Nov 3, 2009

race issues in the classroom

When I became a mother everybody laughed and joked with me that babies don't come with instruction manuals. And yet, I found that raising a baby was not quite so hard as everybody made out. A lot of it was intuition. A lot of it was talking to other people, watching other parents, making mistakes, correcting...

Sadly, what I find much more difficult is dealing with students. At least, on the human level, not the professional one. I had five years of instruction manuals before ever setting foot in a classroom. And since then, nine more years with one on one relationships, conferences, meetings, more instruction manuals... and yet, certain issues were never addressed in any of those books or meetings. Or, if they were, I didn't get the lesson.

The issue of racism was certainly addressed. At least in the historical context. And in the context of this is unjust. We cannot allow bully students to use race as weapon. But, I can't remember anybody ever sitting down with us and levelling with us about how to talk to students about racism. Nobody ever talked to me about how to walk the tightrope between acknowledging injustices and cultural differences without watering down expectations and crippling my students through accomodations.

How exactly do I even the playing field, and give my students all the tools they need to succeed in life without furthering the injustices already there?

And how do I do all of that while still addressing the curriculum? Do I put the Spanish on hold to discuss racial tension in the classroom? Do I reprimand the offending student and continue with the lesson thus holding everyone to the same high standards?

1 comment:

  1. Um, yes, you reprimand the offending student and go on. There's no need for preaching. They know it's wrong. They just figure they'll be allowed to get away with it.

    "Level the playing field?" Because the playing field is "unlevel" primarily because of race? Sorry, but this isn't true. Class and family background trump race every time. You can't make Jimmy go to bed on time or make Tessa's mom not invite a different guy home every night. You can (and must) report it if you think Emma's being abused, but if you don't know, you can't do anything about it. And you certainly can't do anything about John's parents being poorly educated and having a very low self-efficacy.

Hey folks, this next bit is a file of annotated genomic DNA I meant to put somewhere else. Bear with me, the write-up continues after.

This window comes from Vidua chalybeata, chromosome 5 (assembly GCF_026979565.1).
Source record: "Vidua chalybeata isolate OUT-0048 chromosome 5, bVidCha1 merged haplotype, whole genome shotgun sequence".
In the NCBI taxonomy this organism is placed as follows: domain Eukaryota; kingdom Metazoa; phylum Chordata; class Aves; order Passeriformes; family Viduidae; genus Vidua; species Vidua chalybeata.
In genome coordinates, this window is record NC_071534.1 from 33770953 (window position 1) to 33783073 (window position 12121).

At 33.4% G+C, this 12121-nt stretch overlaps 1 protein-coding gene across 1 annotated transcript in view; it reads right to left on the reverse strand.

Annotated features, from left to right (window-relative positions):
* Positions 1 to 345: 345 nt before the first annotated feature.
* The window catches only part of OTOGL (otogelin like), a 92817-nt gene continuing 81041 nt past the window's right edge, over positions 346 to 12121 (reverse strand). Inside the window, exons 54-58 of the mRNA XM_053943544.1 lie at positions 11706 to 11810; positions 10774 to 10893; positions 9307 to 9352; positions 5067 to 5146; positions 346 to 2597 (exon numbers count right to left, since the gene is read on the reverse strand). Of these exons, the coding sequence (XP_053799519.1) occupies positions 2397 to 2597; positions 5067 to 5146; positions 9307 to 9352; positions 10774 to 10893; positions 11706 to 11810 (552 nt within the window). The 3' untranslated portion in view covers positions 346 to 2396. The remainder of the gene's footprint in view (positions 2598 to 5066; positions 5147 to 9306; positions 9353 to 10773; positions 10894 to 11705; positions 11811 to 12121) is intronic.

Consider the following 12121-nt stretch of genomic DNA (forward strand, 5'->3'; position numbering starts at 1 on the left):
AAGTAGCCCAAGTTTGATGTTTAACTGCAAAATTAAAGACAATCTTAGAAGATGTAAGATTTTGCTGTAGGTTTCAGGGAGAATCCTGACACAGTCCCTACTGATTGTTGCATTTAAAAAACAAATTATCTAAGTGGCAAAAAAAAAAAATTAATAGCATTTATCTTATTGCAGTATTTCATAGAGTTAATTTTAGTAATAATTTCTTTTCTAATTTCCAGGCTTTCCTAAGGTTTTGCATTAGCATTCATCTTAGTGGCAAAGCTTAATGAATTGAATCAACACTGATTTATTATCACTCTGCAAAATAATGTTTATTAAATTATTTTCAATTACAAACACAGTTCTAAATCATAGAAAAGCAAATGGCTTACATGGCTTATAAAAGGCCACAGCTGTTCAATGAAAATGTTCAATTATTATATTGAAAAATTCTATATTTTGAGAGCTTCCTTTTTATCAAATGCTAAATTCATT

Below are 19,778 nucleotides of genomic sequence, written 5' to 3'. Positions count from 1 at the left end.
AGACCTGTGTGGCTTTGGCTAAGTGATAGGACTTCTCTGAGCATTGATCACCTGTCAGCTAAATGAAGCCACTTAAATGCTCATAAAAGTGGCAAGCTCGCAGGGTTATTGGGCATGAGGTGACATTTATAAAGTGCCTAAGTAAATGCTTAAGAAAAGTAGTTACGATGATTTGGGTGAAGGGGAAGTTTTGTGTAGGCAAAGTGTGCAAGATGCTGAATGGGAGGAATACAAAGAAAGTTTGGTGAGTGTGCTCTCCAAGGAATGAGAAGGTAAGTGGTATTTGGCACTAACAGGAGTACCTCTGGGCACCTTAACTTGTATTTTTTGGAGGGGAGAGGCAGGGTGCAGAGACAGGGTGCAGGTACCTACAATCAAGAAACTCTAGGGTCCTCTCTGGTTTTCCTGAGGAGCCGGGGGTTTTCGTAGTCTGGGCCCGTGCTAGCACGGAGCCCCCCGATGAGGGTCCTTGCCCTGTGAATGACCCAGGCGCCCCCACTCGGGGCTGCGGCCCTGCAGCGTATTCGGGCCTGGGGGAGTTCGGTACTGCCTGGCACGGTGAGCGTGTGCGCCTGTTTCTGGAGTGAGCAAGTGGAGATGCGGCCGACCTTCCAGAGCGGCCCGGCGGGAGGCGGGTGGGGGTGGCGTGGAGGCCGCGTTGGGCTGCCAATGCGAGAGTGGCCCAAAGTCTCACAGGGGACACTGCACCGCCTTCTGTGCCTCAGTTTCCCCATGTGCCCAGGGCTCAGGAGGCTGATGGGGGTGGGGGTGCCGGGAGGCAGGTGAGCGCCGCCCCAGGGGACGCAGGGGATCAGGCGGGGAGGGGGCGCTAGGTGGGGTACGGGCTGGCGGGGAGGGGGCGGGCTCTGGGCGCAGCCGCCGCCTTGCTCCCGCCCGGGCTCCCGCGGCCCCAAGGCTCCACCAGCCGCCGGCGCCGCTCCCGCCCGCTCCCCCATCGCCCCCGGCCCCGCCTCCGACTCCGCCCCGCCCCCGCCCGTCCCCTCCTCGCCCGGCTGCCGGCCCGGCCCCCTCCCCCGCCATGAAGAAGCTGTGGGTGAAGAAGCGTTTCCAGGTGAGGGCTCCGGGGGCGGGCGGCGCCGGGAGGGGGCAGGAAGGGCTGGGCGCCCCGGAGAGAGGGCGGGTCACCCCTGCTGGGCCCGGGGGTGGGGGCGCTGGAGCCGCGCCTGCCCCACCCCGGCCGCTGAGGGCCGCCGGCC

The only way you can "level the playing field" is by deliberately crippling more able students. This should be distasteful to you in the extreme.

    What you CAN do take a no-excuses approach. There is no excuse for you not teaching every child. There is no excuse for every child not trying hard and doing well. Sure, life stinks for some. But that doesn't change the importance of their learning. If anything, their learning becomes even more important, as they don't have the types of support that would guarantee a successful outcome from a mediocre upper-middle class student.

    The only other thing you can do is to provide multiple ways of measuring student achievement, making homework optional for those who can learn the material without it who may not have the home life that makes homework possible. Fir Mary's babysitting her six siblings from the time she gets home until her mom shows up at 10 PM, she's not going to be able to do much school work.


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